Renowned songwriter and musician Donovan chatted with John Kelly about his life in music, including his relationship with The Beatles, sharing captivating stories of the birth of classics such as ‘Yellow Submarine’, ‘Eleanor Rigby’ and the timeless appeal of songs like ‘Mellow Yellow’ and ‘Hurdy Gurdy Man’.

Up stepped Bob Geldof, in a pull no punches, conversation with Pete Paphides, to discuss the early days of The Boomtown Rats, punk/pop success, international fame, and why he will always be a musician.

Renowned record producer Flood (U2, Depeche Mode, Nick Cave) chatted with celebrated actor Cillian Murphy to discuss three landmark recordings he has been involved in: Depeche Mode’s ‘Personal Jesus’, U2’s ‘Zooropa’ and Smashing Pumpkins’s ‘1979′.

Finishing off the festival, Kevin Shields discussed the pioneering legacy of My Bloody Valentine and the band’s forthcoming album in conversation with Éamon Sweeney.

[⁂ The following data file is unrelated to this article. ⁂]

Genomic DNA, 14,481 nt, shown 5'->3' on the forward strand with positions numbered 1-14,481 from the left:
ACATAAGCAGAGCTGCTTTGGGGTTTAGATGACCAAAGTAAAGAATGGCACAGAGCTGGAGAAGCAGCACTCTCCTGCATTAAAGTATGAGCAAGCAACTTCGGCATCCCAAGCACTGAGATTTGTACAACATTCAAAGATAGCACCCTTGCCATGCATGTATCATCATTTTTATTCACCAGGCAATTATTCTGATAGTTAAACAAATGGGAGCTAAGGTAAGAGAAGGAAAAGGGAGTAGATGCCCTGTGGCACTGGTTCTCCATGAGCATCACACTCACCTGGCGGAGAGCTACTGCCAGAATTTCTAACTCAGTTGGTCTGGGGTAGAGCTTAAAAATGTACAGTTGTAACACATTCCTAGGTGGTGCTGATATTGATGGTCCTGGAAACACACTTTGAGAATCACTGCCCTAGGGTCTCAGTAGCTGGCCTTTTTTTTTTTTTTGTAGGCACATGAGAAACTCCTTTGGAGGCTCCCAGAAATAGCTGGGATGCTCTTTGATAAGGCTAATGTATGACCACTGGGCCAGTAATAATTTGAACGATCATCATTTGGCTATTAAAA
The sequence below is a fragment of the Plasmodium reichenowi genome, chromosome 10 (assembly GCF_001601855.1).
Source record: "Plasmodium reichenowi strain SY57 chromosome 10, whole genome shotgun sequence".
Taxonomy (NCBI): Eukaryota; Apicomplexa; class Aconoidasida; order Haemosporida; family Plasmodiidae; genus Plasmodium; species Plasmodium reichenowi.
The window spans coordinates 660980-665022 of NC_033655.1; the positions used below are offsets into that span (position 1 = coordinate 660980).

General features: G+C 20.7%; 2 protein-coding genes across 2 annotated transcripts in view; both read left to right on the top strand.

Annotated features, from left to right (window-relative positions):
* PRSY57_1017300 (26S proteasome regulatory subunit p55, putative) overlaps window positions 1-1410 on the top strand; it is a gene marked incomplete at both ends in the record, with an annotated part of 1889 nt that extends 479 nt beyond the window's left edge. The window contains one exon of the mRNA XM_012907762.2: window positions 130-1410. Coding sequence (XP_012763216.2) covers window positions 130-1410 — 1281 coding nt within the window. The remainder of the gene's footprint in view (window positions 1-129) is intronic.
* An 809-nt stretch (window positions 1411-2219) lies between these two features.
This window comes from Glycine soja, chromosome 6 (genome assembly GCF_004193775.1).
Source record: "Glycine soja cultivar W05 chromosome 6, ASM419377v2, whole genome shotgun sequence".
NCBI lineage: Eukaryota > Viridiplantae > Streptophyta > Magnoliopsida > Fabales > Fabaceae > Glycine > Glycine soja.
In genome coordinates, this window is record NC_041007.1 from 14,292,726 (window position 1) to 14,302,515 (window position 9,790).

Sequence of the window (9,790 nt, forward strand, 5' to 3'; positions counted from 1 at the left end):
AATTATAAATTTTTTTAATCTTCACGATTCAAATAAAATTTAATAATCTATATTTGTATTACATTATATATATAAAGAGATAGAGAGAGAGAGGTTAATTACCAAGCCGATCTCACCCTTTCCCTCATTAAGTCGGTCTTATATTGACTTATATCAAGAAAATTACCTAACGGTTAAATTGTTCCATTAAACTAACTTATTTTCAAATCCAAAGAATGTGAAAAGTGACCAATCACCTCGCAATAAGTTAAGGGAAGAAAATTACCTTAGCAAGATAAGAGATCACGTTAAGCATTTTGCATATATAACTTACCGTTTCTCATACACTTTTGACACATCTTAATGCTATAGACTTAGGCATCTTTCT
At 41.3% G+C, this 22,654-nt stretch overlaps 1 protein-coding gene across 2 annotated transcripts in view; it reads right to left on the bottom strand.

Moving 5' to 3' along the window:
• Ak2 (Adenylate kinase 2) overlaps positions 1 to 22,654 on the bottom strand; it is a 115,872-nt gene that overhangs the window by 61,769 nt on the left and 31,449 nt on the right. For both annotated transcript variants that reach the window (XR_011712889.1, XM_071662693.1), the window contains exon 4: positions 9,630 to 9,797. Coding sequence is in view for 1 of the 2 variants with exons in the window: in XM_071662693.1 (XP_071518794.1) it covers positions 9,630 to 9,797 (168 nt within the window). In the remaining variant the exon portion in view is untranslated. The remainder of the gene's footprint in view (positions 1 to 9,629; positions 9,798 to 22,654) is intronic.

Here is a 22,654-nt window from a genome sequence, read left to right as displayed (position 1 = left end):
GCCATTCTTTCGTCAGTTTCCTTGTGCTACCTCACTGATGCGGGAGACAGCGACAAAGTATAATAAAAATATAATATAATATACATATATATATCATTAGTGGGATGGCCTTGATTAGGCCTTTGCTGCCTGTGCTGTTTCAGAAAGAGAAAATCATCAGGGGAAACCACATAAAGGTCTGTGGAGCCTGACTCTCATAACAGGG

Vinyl truly captured a moment in time, the zeitgeist if you will, of a tribe of people who are not just enamored by music but by its visual counterpart that has accompanied it for years. As digital extends it’s fingerprints ever so wider, there will always be a place for the physical, the real experiences that as people we crave but also need.

If you made it to Vinyl or have thoughts on this post, we’d love to hear what you think. Comment below or drop us a line at hello@beatvyne.com

And if you love music, are craving for more connection and real experiences then pop this way and check out what we’re doing at beatvyne. You can discover new music in unique spaces, play new spaces as an artist or sign up as a host and bring live music into your life.

Till next time!